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Despite Drought, Farm Income Should Rise, Crop Insurance Helps

Despite the severe drought that has impacted much of the country’s farm belt, income on U.S. farms is expected to increase 3.7 percent this year to $122.2 billion
September 4, 2012

Despite the severe drought that has impacted much of the country’s farm belt, income on U.S. farms is expected to increase 3.7 percent this year to $122.2 billion, the highest level in nearly four decades, according to the Department of Agriculture. The expected rise in income is driven by a combination of surging prices for corn and other crops -- a result of expected declines in the supply -- and by the ubiquitous use of government-backed crop insurance, which pays farmers for crops damaged by drought. The increase comes as the country fights a widespread drought that by some measures is the worst since the 1950s, with hot, dry conditions stretching across the Midwest and Great Plains. But those factors aren’t benefitting all farmers. The USDA forecast shows livestock and poultry producers are struggling with rising feed costs without the same price rise for their animals, while dairy farms face both higher costs and a decline in milk prices.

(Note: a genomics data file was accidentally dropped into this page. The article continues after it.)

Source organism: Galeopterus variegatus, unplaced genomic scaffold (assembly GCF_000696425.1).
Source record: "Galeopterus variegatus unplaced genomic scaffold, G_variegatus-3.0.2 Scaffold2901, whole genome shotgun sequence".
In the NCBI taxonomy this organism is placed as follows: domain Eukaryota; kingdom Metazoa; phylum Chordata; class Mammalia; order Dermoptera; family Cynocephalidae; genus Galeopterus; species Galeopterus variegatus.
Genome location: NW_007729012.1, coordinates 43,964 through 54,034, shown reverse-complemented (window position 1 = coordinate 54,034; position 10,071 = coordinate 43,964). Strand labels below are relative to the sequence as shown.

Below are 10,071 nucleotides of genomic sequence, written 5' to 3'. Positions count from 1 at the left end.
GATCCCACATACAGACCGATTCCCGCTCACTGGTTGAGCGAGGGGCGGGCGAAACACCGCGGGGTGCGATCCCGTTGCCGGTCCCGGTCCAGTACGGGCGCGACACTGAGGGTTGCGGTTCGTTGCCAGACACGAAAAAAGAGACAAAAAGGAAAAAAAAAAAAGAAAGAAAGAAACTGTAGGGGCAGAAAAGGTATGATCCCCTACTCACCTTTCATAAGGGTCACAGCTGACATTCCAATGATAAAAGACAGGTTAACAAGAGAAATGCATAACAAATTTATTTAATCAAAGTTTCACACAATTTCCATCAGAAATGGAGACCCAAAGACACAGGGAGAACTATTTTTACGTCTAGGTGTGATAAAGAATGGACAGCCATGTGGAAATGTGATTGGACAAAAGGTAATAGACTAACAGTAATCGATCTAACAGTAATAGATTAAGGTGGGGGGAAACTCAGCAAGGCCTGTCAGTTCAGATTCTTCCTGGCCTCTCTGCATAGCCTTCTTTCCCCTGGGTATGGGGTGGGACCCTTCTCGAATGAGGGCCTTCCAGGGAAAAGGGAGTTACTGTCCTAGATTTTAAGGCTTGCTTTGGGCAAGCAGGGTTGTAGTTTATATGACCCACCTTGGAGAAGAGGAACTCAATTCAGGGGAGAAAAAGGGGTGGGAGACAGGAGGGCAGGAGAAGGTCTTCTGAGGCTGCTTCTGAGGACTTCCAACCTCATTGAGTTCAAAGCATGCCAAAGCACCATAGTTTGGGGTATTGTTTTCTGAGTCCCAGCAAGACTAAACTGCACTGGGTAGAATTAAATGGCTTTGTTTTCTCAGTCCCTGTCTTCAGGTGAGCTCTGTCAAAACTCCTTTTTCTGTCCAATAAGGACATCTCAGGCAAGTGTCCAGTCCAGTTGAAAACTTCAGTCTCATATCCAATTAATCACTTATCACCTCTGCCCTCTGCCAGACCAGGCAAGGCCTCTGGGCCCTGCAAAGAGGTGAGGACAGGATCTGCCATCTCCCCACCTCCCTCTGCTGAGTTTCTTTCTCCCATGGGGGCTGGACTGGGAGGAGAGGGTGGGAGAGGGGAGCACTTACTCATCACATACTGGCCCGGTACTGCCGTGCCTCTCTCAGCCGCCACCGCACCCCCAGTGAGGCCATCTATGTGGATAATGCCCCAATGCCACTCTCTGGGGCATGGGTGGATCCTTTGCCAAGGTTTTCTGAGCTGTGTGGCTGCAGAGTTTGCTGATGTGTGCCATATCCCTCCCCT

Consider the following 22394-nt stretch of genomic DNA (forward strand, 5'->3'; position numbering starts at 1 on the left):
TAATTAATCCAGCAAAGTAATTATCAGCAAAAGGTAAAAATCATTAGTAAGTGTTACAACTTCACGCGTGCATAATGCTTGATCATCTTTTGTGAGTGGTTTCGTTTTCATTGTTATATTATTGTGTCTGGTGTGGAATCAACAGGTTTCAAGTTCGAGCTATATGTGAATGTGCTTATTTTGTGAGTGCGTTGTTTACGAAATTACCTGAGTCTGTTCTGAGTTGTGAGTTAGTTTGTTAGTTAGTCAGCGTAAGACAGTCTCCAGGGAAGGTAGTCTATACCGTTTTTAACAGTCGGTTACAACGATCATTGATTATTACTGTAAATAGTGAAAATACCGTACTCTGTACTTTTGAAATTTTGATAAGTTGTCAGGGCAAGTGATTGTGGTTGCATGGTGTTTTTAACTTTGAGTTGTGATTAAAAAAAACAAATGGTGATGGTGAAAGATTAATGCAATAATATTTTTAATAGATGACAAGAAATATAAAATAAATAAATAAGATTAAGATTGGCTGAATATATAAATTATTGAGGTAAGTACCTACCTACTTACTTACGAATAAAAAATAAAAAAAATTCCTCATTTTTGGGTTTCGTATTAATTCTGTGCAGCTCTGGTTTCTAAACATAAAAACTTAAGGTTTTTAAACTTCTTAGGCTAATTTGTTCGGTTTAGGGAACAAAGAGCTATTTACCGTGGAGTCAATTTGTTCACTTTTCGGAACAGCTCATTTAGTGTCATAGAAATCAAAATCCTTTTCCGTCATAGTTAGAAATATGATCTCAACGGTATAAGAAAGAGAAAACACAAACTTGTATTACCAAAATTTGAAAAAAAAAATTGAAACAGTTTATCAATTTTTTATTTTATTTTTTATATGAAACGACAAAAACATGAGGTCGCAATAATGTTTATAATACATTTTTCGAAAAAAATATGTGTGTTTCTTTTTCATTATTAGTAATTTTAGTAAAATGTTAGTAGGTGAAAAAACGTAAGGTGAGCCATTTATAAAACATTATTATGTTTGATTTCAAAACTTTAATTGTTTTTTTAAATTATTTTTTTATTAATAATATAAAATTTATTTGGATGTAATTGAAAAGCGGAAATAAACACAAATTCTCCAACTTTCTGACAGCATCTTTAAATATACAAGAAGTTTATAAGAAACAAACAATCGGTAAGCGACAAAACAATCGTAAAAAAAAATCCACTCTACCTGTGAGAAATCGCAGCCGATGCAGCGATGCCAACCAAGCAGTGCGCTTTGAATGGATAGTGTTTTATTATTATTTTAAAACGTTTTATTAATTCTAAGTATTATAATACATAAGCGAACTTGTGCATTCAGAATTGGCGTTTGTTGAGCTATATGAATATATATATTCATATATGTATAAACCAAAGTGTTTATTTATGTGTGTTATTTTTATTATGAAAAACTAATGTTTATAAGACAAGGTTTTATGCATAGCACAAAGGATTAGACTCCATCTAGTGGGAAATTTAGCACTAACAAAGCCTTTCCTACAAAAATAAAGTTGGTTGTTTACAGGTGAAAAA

“It is important to understand and remember that thousands of farm families, particularly livestock and dairy producers, continue to struggle with drought,” U.S. Agriculture Secretary Tom Vilsack said in a statement.

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